Anime soundtracks are one of my favorite aspects of watching anime. The impact a good opening or ending song has on you also determines how much you enjoy the anime itself. And thanks to the constant shuffle of both from season to season of an anime, you’re always being introduced to something new. But why do anime change their openings so often?
The amount of good music I’ve discovered thanks to my favorite show using it as the theme song is endless. And it’s not exclusive to Japanese either. Because I remember being obsessed with the Beyblade dubbed soundtrack, with bangers like Underdog and the Let It Rip! opening. I mean, I don’t know a single person who can’t sing the original Pokemon opening by heart. That’s just how important an epic theme song is!
But I can see where the appeal to shake things up came from. We’re so used to Western shows having the same old theme song, for 10 seasons straight. But in Japan, the relationship between music and anime is very different. While Western openings are always pretty short and sweet, anime openings are a beast unto themselves, something that has its own merit.
There are a variety of reasons a single anime can get multiple theme songs. Part of it is technicality but that isn’t always a deciding factor. There is an entire system for music and thematic changes in place for airing anime, one that lends to its popularity. So, let’s get into why anime shuffle their opening and endings so rapidly!
Anime Theme Songs Scheduling In Japan Is Different
TV shows outside of Japan follow a standard run time with allocated annual or bi-annual seasons that span a much longer episode count. They also often have mid-season hiatuses which can elongate their airing period.
However, when it comes to anime, seasons are divided into 4 distinct sections known as ‘cours’. And they are directly linked to the yearly seasons i.e. Spring is April – June, Summer is July – September, Autumn is October – December, and Winter is January – March. And most anime run for around one or two cours.
Changing the theme song or OP frequently helps distinguish between different seasons of the same anime and highlights that break between cours. Of course, longer cour anime exist, with some running continuously for years but those tend to be rarer, and usually, the one-two cour model is followed.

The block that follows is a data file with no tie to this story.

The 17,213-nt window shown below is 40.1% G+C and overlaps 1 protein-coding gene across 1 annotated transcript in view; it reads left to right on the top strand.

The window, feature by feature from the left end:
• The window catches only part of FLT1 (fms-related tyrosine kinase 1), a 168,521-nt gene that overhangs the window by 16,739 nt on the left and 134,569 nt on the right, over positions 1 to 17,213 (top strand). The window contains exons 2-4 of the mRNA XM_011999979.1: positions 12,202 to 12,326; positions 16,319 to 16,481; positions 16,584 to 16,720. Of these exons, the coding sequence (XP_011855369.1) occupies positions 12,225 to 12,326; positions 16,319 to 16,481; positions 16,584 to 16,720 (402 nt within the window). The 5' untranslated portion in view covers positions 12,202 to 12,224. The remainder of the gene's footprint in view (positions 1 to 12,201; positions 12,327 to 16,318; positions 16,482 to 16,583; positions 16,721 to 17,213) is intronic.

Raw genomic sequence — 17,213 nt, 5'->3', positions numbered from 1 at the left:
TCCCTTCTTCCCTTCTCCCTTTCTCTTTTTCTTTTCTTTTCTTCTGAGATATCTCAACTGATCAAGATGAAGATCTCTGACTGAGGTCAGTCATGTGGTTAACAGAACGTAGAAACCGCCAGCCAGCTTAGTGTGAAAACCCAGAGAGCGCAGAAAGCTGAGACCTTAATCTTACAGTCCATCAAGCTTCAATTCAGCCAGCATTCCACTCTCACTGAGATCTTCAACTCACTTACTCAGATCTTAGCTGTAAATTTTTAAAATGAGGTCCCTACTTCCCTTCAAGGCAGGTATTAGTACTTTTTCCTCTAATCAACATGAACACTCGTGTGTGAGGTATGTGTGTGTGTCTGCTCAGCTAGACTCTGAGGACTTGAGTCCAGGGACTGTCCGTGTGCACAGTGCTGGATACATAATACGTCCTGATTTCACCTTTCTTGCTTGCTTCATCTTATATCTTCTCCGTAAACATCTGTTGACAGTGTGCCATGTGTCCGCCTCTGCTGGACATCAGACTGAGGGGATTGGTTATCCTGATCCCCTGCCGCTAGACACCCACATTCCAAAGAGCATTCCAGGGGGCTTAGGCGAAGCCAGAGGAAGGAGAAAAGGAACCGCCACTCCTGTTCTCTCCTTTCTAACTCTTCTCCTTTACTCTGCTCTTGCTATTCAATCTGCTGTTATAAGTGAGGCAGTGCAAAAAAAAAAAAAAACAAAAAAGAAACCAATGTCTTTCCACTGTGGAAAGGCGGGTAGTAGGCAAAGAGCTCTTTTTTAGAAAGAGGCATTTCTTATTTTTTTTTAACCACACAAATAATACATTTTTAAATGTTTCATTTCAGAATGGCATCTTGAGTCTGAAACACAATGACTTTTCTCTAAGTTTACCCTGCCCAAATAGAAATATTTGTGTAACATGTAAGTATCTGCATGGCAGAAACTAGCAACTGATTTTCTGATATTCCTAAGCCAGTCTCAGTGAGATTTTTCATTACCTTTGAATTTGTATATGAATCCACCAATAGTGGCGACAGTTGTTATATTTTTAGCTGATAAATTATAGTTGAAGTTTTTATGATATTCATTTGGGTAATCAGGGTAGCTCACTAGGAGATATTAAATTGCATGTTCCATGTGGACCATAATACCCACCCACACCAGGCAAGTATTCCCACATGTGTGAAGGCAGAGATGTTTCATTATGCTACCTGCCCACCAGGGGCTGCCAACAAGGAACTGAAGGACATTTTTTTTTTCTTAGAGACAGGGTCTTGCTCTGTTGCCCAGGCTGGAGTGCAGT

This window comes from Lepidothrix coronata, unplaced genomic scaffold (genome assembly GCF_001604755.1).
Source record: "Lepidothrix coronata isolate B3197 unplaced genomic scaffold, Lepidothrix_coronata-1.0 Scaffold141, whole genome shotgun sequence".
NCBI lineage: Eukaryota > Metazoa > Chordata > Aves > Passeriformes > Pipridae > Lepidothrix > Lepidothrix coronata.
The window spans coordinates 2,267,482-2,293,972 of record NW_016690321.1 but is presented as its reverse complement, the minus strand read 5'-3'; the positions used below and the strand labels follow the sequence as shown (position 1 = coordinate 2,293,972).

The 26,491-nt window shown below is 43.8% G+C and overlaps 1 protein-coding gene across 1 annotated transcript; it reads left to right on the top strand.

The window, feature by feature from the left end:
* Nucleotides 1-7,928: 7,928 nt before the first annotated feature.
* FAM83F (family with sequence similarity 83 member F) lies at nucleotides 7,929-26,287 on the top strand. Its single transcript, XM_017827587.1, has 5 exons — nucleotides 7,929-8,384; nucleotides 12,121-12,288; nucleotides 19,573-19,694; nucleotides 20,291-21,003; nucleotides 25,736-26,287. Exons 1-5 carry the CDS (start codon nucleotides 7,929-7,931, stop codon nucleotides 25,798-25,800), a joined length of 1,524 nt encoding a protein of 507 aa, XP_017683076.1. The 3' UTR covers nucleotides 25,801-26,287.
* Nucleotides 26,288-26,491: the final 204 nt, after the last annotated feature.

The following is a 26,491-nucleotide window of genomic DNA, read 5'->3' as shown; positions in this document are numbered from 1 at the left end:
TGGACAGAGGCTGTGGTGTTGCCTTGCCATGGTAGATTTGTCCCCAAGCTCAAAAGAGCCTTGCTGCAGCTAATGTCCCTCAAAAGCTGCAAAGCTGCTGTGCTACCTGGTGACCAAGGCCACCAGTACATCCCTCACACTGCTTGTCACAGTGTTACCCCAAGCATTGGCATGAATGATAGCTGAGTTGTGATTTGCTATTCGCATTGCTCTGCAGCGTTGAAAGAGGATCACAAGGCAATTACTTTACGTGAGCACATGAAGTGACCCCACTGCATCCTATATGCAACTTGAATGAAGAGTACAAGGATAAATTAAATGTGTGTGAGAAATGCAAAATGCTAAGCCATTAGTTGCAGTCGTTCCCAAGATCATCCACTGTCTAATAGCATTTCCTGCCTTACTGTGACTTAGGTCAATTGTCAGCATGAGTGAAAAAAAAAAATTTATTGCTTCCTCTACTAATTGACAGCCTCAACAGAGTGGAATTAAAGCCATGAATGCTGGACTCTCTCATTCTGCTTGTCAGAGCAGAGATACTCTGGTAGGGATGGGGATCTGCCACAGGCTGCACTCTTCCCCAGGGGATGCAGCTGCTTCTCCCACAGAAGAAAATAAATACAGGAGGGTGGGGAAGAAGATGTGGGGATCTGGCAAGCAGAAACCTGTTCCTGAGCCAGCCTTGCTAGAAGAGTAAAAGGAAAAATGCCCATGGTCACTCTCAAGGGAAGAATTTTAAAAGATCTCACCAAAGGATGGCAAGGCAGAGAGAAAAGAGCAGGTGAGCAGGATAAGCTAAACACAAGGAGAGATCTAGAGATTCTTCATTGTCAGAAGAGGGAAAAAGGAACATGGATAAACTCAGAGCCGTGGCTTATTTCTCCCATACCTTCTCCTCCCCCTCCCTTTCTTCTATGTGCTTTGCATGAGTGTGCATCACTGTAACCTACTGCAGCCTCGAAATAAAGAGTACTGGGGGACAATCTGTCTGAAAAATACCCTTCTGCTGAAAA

And since cancelations in-between seasons is also uncommon, anime studios use ED songs as a precursor to a possible sequel, indicating what could happen in the next season. This leads to variation in the soundtrack to keep things distinguishable between course.
New Anime Theme Songs Highlight An Ongoing Arc
Another big proponent for an anime having a variety of theme songs is that each theme song denotes something shifting within the storyline. Whether that is a change in plot, a time skip, or an entirely new character as the main focus, a theme song is the viewers’ first look at it.
This change of tone adds to the experience of watching an anime. It helps enhance whatever plot point is going on, without giving everything away. And sometimes, the intros and outros of an anime can contain hidden easter eggs for the viewer to pick up. Or even have some form of foreshadowing leading to an important plot twist in the future.
An example I recently learned about that shows how meticulously planned anime openings can be is the first opening for Attack On Titan. Most anime lovers know that it was one of the best openings for any anime of its era, perfectly setting the stage for an epic story awaiting us. But now, as we reach the finale of the entire saga, long-time fans have picked up a lyric from that first opening. This lyric apparently foreshadowed Eren Yaeger’s role in ‘decimating’ the Titans, all the way back in 2013. Long before his true intentions were revealed.
Anime Soundtrack Albums Are A Huge Deal!
Soundtracks are a huge deal in Japan. Most of the profits from an anime don’t come from people watching it during its run time. It comes from fans buying related content or merchandise that is released by the company.
Often those include things like Blu-ray box sets, audio drama DVDs, and, of course, anime soundtrack albums. It isn’t like these soundtracks are made specifically by no-name composers to just slap onto an anime. They are often done by popular bands or singers that add to their collector’s value. For example, bands like RadWimps or soloists like LiSa, their albums for their exclusive anime-related work sell very highly.
Therefore, a good OP and ED song help advertise the anime they are related to. This, in turn, makes fans want to buy the soundtrack album available since it often contains full-length versions, instrumentals, unplugged versions, etc.
Changing anime openings improves the chances of multiple people liking at least one OP enough to buy the full album! Will you be looking to do the same for the latest anime? Let me know in the comments below!